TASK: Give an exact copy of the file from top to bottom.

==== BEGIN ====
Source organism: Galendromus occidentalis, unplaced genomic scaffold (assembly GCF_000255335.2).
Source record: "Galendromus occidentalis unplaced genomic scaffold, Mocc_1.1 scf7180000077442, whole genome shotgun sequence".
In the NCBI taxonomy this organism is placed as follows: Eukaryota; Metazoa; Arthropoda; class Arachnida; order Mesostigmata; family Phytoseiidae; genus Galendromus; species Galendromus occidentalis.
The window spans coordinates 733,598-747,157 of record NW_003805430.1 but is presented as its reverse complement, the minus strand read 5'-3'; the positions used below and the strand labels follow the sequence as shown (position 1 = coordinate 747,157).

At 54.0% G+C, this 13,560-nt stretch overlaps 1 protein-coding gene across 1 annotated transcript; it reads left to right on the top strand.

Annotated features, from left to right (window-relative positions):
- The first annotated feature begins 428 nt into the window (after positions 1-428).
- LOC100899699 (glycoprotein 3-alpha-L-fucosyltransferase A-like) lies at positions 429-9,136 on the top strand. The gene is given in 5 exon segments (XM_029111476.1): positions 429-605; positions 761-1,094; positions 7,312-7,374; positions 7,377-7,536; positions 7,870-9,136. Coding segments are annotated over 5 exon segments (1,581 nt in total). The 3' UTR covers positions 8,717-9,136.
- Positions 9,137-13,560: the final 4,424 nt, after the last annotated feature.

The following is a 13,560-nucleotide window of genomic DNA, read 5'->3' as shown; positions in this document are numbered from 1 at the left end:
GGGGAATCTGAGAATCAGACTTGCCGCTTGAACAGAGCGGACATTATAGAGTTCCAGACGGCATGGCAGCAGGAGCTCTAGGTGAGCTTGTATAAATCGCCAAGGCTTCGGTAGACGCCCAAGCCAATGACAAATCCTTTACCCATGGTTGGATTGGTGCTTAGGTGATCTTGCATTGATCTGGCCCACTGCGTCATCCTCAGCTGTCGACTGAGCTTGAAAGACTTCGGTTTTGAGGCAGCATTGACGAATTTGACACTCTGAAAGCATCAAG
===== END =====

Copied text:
Source organism: Galendromus occidentalis, unplaced genomic scaffold (assembly GCF_000255335.2).
Source record: "Galendromus occidentalis unplaced genomic scaffold, Mocc_1.1 scf7180000077442, whole genome shotgun sequence".
In the NCBI taxonomy this organism is placed as follows: Eukaryota; Metazoa; Arthropoda; class Arachnida; order Mesostigmata; family Phytoseiidae; genus Galendromus; species Galendromus occidentalis.
The window spans coordinates 733,598-747,157 of record NW_003805430.1 but is presented as its reverse complement, the minus strand read 5'-3'; the positions used below and the strand labels follow the sequence as shown (position 1 = coordinate 747,157).

At 54.0% G+C, this 13,560-nt stretch overlaps 1 protein-coding gene across 1 annotated transcript; it reads left to right on the top strand.

Annotated features, from left to right (window-relative positions):
- The first annotated feature begins 428 nt into the window (after positions 1-428).
- LOC100899699 (glycoprotein 3-alpha-L-fucosyltransferase A-like) lies at positions 429-9,136 on the top strand. The gene is given in 5 exon segments (XM_029111476.1): positions 429-605; positions 761-1,094; positions 7,312-7,374; positions 7,377-7,536; positions 7,870-9,136. Coding segments are annotated over 5 exon segments (1,581 nt in total). The 3' UTR covers positions 8,717-9,136.
- Positions 9,137-13,560: the final 4,424 nt, after the last annotated feature.

The following is a 13,560-nucleotide window of genomic DNA, read 5'->3' as shown; positions in this document are numbered from 1 at the left end:
GGGGAATCTGAGAATCAGACTTGCCGCTTGAACAGAGCGGACATTATAGAGTTCCAGACGGCATGGCAGCAGGAGCTCTAGGTGAGCTTGTATAAATCGCCAAGGCTTCGGTAGACGCCCAAGCCAATGACAAATCCTTTACCCATGGTTGGATTGGTGCTTAGGTGATCTTGCATTGATCTGGCCCACTGCGTCATCCTCAGCTGTCGACTGAGCTTGAAAGACTTCGGTTTTGAGGCAGCATTGACGAATTTGACACTCTGAAAGCATCAAG